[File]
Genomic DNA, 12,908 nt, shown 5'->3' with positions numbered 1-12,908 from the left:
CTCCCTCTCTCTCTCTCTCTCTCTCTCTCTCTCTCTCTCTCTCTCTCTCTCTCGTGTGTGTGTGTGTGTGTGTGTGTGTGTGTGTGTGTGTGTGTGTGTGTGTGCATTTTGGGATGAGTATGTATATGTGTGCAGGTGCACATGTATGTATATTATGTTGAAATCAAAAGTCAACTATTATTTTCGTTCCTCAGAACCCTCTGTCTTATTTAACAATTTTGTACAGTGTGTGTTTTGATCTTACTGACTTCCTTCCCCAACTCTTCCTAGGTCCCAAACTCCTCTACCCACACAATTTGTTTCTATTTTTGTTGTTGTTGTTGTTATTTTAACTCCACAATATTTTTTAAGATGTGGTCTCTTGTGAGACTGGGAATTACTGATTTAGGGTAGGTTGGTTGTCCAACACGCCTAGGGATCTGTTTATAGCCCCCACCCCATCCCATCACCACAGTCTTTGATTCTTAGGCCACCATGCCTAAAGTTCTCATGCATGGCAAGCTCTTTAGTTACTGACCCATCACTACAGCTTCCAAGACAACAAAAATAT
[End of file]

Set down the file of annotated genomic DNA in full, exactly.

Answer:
Genomic DNA, 12,908 nt, shown 5'->3' with positions numbered 1-12,908 from the left:
CTCCCTCTCTCTCTCTCTCTCTCTCTCTCTCTCTCTCTCTCTCTCTCTCTCTCGTGTGTGTGTGTGTGTGTGTGTGTGTGTGTGTGTGTGTGTGTGTGTGTGTGCATTTTGGGATGAGTATGTATATGTGTGCAGGTGCACATGTATGTATATTATGTTGAAATCAAAAGTCAACTATTATTTTCGTTCCTCAGAACCCTCTGTCTTATTTAACAATTTTGTACAGTGTGTGTTTTGATCTTACTGACTTCCTTCCCCAACTCTTCCTAGGTCCCAAACTCCTCTACCCACACAATTTGTTTCTATTTTTGTTGTTGTTGTTGTTATTTTAACTCCACAATATTTTTTAAGATGTGGTCTCTTGTGAGACTGGGAATTACTGATTTAGGGTAGGTTGGTTGTCCAACACGCCTAGGGATCTGTTTATAGCCCCCACCCCATCCCATCACCACAGTCTTTGATTCTTAGGCCACCATGCCTAAAGTTCTCATGCATGGCAAGCTCTTTAGTTACTGACCCATCACTACAGCTTCCAAGACAACAAAAATAT